Do you feel like you’re drowning in debt? We can show you how to handle chapter 12 debt before it’s too late. Call our Georgia lawyers today.
Keeping a Business After Chapter 12 Bankruptcy
A question that everyone is concerned with in filing a Chapter 12, which is a farmer bankruptcy in Georgia, is whether they will lose their farming business. The whole idea behind a Chapter 12 is to give the farmer a good opportunity to save his business. It allows you to stretch out your debts and allows you to categorize creditors as to who gets paid when, how, and how much. It allows trustee payments to be made to fund certain creditors. It allows for you to schedule your payments to correlate with your crop, your government payments, and things like that. The whole idea behind a Chapter 12 is to preserve the farm, and that is the whole intent of a Chapter 12 bankruptcy. It is a farmer reorganization.
Issuing Payroll After Chapter 12 Bankruptcy
One of the questions that always happens in a Chapter 12 bankruptcy since it is dealing with a business and farming enterprise is whether or not the debtor can issue payroll checks on its payroll account in a Chapter 12. The answer is yes. You obviously would want to set up a separate debtor in possession account for a Chapter 12 bankruptcy, but yes, you can always pay your employees in a Chapter 12 bankruptcy pretty much like you always have. There are certain qualifications necessary to be sure that the cash that you’re paying those employees is authorized by the court. That’s one reason that you would want to use an attorney who’s experienced in Chapter 12, who knows the trustee, knows the judges, and knows the proper court procedures to get that done for you.
Using Cash Collateral Without Court Approval
One of the big issues our clients always ask us is what they can use to fund their operation. Of course, cash is considered cash collateral in a bankruptcy, and to use cash collateral in a bankruptcy, you have to have one of two options. One, the creditor approves for you to use it, and of course, if you have permission, the creditor gives you permission. You can use cash collateral. Cash collateral is defined as proceeds from the sale of crops, from the sale of equipment, etc., or if the creditor will not give you permission, you can ask the court to grant you permission to use cash collateral. A court will do that if you can show to the court that the creditor has adequate protection in other assets or other means to get paid.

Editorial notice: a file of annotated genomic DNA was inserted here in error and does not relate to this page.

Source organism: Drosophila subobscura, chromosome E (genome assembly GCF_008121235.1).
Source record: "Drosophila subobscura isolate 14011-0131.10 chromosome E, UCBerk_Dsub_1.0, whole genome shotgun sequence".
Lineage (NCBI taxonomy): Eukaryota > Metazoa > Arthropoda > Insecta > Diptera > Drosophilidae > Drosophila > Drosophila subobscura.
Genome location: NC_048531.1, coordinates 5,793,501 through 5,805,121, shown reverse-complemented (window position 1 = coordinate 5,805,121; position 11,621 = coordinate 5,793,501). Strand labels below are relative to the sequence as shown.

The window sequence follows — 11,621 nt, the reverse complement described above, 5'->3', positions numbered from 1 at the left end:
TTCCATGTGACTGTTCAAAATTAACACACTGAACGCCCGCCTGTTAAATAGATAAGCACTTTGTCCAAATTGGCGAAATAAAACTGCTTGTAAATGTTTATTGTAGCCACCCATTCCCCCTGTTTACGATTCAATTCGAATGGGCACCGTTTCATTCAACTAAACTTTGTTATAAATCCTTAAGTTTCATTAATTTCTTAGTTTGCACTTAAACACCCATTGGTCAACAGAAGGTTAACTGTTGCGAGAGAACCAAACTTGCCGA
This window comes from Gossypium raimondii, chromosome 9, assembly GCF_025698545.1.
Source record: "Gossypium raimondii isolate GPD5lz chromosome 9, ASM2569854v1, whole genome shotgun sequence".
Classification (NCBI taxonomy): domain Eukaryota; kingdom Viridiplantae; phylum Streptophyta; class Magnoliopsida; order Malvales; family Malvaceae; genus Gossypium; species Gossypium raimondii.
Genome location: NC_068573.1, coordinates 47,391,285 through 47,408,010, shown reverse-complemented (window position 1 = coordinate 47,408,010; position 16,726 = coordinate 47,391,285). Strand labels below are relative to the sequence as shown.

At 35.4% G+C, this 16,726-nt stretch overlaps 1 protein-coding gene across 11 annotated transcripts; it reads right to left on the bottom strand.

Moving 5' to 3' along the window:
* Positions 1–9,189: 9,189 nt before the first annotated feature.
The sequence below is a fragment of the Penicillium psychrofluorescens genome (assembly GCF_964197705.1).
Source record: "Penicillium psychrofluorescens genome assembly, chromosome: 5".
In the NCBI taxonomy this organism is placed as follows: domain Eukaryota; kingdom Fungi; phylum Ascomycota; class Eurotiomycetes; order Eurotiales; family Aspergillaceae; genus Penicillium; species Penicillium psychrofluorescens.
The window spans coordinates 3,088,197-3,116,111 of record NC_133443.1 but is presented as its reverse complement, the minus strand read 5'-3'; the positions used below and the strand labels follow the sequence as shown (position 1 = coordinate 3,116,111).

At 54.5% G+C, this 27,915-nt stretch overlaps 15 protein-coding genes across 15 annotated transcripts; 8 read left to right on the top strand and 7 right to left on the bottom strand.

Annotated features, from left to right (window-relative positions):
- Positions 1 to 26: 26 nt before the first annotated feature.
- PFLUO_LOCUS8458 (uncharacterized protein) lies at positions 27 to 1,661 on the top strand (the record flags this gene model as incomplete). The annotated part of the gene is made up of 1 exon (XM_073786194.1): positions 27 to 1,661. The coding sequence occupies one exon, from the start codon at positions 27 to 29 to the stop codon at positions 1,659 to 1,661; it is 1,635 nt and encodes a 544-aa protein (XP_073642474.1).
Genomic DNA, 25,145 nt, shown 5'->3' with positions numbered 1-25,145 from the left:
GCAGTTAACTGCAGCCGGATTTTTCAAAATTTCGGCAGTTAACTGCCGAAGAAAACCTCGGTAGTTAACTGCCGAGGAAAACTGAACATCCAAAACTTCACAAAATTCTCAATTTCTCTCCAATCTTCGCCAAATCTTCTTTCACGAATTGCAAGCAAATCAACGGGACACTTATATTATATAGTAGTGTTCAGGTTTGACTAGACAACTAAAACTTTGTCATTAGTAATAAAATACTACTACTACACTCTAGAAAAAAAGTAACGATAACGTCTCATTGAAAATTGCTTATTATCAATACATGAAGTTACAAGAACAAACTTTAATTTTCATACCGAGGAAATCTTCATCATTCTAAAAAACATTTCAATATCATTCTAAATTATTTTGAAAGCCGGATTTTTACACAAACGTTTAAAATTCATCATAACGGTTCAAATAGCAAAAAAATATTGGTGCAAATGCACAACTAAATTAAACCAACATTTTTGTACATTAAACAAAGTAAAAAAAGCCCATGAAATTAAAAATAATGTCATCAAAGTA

Choosing an Attorney for a Chapter 12 Bankruptcy
One of the questions that everyone should ask for filing a Chapter 12 bankruptcy in Georgia is whether or not that attorney is experienced in a Chapter 12 type proceeding. A Chapter 12 proceeding and a Chapter 11 proceeding are vastly different from Chapter 7s or Chapter 13s. If you are looking for an attorney to file a Chapter 12 bankruptcy, a farming bankruptcy, then you would want to use an attorney who’s experienced in a Chapter 12 bankruptcy: the procedures, the trustee, and the type of plans that can be approved in a Chapter 12.
Are you or a loved one in the process of filing for bankruptcy in Statesboro, Springfield, or Swainsboro and have questions about handling Chapter 12 debt before it’s too late? Contact the experienced Georgia bankruptcy attorneys at Hall & Navarro today for a consultation and case evaluation. We can help get your life back on track.